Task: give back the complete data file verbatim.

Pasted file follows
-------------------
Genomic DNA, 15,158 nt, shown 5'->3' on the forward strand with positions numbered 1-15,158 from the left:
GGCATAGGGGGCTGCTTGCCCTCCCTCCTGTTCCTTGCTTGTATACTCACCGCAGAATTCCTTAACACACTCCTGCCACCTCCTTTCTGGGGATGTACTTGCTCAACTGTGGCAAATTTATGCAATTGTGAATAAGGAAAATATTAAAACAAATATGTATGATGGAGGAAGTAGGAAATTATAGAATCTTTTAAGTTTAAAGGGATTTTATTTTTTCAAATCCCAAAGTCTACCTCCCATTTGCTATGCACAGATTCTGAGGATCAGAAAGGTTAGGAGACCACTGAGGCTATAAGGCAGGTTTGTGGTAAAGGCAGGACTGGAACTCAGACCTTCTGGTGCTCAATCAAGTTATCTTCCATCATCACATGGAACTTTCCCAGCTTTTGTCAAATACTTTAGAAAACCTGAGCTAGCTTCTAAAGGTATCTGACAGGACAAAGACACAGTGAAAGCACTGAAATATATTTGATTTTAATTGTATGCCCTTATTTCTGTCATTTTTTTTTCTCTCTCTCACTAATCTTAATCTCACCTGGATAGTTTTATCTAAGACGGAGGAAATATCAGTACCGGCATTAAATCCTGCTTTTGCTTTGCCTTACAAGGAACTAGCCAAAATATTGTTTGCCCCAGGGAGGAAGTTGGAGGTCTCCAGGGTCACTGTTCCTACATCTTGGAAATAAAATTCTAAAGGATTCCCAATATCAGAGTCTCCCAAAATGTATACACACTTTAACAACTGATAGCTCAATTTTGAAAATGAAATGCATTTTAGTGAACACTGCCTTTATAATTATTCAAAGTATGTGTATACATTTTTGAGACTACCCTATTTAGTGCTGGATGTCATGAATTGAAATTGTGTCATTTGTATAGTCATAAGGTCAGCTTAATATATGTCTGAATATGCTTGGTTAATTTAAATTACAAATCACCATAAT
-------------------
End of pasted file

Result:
Genomic DNA, 15,158 nt, shown 5'->3' on the forward strand with positions numbered 1-15,158 from the left:
GGCATAGGGGGCTGCTTGCCCTCCCTCCTGTTCCTTGCTTGTATACTCACCGCAGAATTCCTTAACACACTCCTGCCACCTCCTTTCTGGGGATGTACTTGCTCAACTGTGGCAAATTTATGCAATTGTGAATAAGGAAAATATTAAAACAAATATGTATGATGGAGGAAGTAGGAAATTATAGAATCTTTTAAGTTTAAAGGGATTTTATTTTTTCAAATCCCAAAGTCTACCTCCCATTTGCTATGCACAGATTCTGAGGATCAGAAAGGTTAGGAGACCACTGAGGCTATAAGGCAGGTTTGTGGTAAAGGCAGGACTGGAACTCAGACCTTCTGGTGCTCAATCAAGTTATCTTCCATCATCACATGGAACTTTCCCAGCTTTTGTCAAATACTTTAGAAAACCTGAGCTAGCTTCTAAAGGTATCTGACAGGACAAAGACACAGTGAAAGCACTGAAATATATTTGATTTTAATTGTATGCCCTTATTTCTGTCATTTTTTTTTCTCTCTCTCACTAATCTTAATCTCACCTGGATAGTTTTATCTAAGACGGAGGAAATATCAGTACCGGCATTAAATCCTGCTTTTGCTTTGCCTTACAAGGAACTAGCCAAAATATTGTTTGCCCCAGGGAGGAAGTTGGAGGTCTCCAGGGTCACTGTTCCTACATCTTGGAAATAAAATTCTAAAGGATTCCCAATATCAGAGTCTCCCAAAATGTATACACACTTTAACAACTGATAGCTCAATTTTGAAAATGAAATGCATTTTAGTGAACACTGCCTTTATAATTATTCAAAGTATGTGTATACATTTTTGAGACTACCCTATTTAGTGCTGGATGTCATGAATTGAAATTGTGTCATTTGTATAGTCATAAGGTCAGCTTAATATATGTCTGAATATGCTTGGTTAATTTAAATTACAAATCACCATAAT